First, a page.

As part of last month’s women celebration, Vodacom Foundation, in partnership with UN Women and South African Women in Farming (SAWIF) formally launched the much talked about Women Farmers Programme countrywide at The Capital Park Hotel in Sandton.
The programme leverages Vodacom’s ICT capabilities to train women from rural areas in digital literacy to enable them to use Connected Farmer App technology to connect to more business opportunities.
This Connected Farmer App is also tailor-made not only to provides live, real-time information on what farmers are producing in different regions, but will also help to ensure that small scale female farmers participating in the programme have access to input and output markets.
This follows the successful pilot programme that fruitfully equiped over 600 that women small-holder farmers with digital skills literacy in rural areas of Limpopo and KwaZulu since its introduction in 2018.
Organizers revealed that the aim was to drive them to take full advantage of the economic benefits offered by the Digital Revolution and successfully participate in the agricultural value chain.
According to giant cellphone service provider foundation, this initiative is aimed at transforming the face of South Africa’s smallholder agricultural segment to reflect all citizens of the country and create a more inclusive agricultural economy for women who come from poor communities.
Furthermore this Women Farmers Programme is tailormade to equip women, especially those from underprivileged backgrounds, with the digital skills for today’s digital economy to meaningfully participate in the mainstream economy.
It was also noted that Gender inequality in the agricultural sector is effectively depriving the industry of the benefits that come from women participating equally in the sector including food security, job creation and income generation.
Takalani Netshitenzhe, Chief Officer, Corporate Affairs at Vodacom Foundation is on record arguing that the foundation is committed to empowering women to reach their full potential adding that Women Farmers programme is a direct manifestation of this commitment.
“With this initiative we will be able to support female farmers in staking their claim in the agriculture sector through the use of technology, which in turn can help to reduce poverty, ensure food security and boost the industry’s contribution to the economy.”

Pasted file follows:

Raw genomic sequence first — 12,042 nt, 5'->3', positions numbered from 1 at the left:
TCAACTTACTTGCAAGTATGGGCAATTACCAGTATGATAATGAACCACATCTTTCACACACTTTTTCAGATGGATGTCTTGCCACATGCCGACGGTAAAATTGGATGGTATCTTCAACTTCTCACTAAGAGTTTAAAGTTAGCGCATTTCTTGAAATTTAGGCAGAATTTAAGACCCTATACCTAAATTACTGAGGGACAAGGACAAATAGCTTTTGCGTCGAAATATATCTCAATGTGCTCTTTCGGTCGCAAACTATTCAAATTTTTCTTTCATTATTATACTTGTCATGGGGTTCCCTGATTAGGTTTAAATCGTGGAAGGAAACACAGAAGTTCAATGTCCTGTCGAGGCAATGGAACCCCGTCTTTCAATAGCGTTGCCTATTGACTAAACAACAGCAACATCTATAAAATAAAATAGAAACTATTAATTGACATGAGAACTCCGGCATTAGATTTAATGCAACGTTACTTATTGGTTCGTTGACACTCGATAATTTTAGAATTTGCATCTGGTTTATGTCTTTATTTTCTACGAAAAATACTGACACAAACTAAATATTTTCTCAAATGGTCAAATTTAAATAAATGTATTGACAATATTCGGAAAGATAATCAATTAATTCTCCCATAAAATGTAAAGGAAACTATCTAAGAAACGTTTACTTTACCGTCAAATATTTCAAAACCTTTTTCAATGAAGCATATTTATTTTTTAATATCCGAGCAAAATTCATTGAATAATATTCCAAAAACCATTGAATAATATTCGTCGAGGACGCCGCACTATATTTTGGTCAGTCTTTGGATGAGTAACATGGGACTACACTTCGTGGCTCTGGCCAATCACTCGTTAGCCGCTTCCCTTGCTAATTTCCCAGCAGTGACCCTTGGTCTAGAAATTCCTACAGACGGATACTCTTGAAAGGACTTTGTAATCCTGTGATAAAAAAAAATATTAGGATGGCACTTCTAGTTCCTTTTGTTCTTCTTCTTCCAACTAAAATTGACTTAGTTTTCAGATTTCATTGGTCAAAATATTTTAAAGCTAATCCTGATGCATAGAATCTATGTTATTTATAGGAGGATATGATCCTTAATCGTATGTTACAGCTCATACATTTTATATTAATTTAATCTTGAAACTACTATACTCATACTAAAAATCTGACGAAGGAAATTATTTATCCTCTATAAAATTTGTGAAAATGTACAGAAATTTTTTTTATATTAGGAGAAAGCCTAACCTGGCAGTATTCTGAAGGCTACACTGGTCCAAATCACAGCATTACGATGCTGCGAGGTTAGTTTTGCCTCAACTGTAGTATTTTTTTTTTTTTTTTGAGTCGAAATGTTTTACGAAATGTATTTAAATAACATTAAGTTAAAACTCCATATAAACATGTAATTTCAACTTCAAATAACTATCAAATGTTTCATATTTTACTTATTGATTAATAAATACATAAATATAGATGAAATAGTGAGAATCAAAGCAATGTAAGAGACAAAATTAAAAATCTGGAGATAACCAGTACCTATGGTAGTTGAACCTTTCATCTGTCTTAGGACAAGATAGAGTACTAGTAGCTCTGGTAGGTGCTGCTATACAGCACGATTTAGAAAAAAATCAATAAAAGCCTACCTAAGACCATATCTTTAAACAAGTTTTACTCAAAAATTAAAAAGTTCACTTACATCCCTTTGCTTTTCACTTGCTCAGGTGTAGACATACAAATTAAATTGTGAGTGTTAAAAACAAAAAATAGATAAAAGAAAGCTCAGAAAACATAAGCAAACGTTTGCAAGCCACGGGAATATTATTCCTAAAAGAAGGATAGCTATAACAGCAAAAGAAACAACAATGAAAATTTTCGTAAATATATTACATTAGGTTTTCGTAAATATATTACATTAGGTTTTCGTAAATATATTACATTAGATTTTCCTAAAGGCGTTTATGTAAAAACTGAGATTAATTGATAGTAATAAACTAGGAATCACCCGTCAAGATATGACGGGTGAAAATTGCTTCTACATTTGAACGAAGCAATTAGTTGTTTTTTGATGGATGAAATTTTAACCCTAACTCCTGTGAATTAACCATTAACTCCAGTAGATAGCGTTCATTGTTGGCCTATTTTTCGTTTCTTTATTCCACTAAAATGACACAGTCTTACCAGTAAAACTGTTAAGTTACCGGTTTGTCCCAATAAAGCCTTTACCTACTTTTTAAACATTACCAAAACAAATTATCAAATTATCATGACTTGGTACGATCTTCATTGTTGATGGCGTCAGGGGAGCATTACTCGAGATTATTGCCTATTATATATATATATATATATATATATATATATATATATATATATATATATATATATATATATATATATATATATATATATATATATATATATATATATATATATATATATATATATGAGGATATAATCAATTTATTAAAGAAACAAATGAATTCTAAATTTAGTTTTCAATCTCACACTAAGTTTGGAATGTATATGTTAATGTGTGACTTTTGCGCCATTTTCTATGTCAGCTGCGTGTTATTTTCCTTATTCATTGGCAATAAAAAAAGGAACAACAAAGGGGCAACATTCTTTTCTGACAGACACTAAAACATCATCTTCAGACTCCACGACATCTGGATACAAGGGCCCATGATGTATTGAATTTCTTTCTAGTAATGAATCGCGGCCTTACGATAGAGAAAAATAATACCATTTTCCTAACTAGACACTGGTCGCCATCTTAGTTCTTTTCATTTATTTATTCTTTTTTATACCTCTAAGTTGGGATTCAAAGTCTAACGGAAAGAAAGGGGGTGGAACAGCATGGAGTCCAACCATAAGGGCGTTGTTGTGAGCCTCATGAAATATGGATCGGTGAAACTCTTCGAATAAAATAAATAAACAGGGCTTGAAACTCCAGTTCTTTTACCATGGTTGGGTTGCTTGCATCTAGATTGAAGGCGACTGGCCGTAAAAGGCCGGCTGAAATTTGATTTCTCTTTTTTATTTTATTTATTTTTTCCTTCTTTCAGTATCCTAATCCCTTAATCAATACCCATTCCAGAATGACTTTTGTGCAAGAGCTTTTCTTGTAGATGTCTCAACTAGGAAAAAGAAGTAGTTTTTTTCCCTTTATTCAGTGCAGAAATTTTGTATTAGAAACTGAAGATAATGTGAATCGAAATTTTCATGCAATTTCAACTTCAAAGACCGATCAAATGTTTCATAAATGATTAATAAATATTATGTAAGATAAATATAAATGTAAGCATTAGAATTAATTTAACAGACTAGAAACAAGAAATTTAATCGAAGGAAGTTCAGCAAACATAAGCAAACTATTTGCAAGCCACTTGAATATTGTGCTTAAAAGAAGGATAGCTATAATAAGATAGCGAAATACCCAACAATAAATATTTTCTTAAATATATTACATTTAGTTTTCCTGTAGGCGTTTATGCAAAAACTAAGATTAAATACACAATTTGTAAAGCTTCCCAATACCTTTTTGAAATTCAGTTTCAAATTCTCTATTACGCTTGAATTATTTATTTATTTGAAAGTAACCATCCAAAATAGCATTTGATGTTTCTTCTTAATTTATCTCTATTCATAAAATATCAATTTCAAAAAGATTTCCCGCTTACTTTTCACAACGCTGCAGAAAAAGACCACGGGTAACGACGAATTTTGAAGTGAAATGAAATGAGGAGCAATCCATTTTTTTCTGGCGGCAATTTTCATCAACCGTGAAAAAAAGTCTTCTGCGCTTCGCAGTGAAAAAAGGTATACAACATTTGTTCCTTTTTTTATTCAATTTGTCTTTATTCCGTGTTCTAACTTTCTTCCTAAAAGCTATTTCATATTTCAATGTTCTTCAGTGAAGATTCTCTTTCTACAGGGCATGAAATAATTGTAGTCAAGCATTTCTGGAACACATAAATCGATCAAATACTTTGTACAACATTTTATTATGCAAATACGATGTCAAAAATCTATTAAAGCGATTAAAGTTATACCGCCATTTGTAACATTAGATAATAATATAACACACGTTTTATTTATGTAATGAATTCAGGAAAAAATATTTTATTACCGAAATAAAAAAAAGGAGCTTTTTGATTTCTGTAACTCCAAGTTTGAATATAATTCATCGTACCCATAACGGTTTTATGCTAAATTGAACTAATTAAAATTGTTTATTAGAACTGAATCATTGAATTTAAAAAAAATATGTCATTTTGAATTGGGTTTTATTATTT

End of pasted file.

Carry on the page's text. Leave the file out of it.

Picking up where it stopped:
On the sidelines, Netshitenzhe told this publication that Mzansi was a dynamic country that have men who are not selfish, pointing out that they are supporting women to claim their status in society using technology.
“With this initiative we will be able to support female farmers in staking their claim in the agriculture sector through the use of technology, which in turn can help to reduce poverty, ensure food security and boost the industry’s contribution to the economy,” said Netshitenzhe.
UN Women South Africa Multi-Country Office Représentative, Anne Githuku-Shongwe told the packed audience that Investing in women farmers has the potential to unlock economic growth.
“We know that globally women make up the majority of small-holder farmers and if women had access to the same resources as men, they would increase their output by 30%.
“We are glad that the Foundation has come on board to provide critical digital literacy skills training and ICT equipment to women farmers. This partnership together with the World Food Programme and SAWIF is an important step in ensuring that women farmers, particularly small-holder farmers in rural areas are equipped with the tools and knowledge to successfully participate in the agricultural value chain.”
Deborah Motuku, President of SAWIF, told the audience that her organization was excited to see women play a central role in the agriculture value chain, supply and produce to both the local and international markets.
“ Since we partnered with Vodacom and UN Women we feel very confident that we will achieve our dreams. The Digital and financial training from Vodacom is preparing us for bigger things and we are now confident in using digital platforms to transact, communicate and market our produce. We are grateful for all that Vodacom has and still going to do for us. We wait in anticipation for the Connected Farmer App which will offer us a bigger suite of services and open up markets for our produce,” Motuku argued.
DID YOU KNOW?
- The App introduced in 2016 by the enterprise business is being customized to meet the needs of the women farmers and is implemented in four phases.
- The first phase is providing digital literacy to the farmers to prepare them for the use of the App.
- The second phase would be to digitize the SAWIF Women farmers’ database and to connect the farmers with the retailers.
- The next phase would be to minimize the role of SAWIF by giving the women direct access to the markets.
- The last phase would be to integrate Vodacom’s financial services offerings. With these suite of services, the women will have a wider choice to transact and to be empowered through technology.
- A study by the World Economic Forum shows that women account for nearly half of the world’s smallholder farmers and produce 70% of Africa’s food.
- The Department of Agriculture, Forestry and Fisheries states that the value of agriculture production in South Africa increased by 4.7% and was estimated at R281 370 million in 2017/18, while its contribution to the GDP was estimated to be R90 458 million at nominal prices in 2017.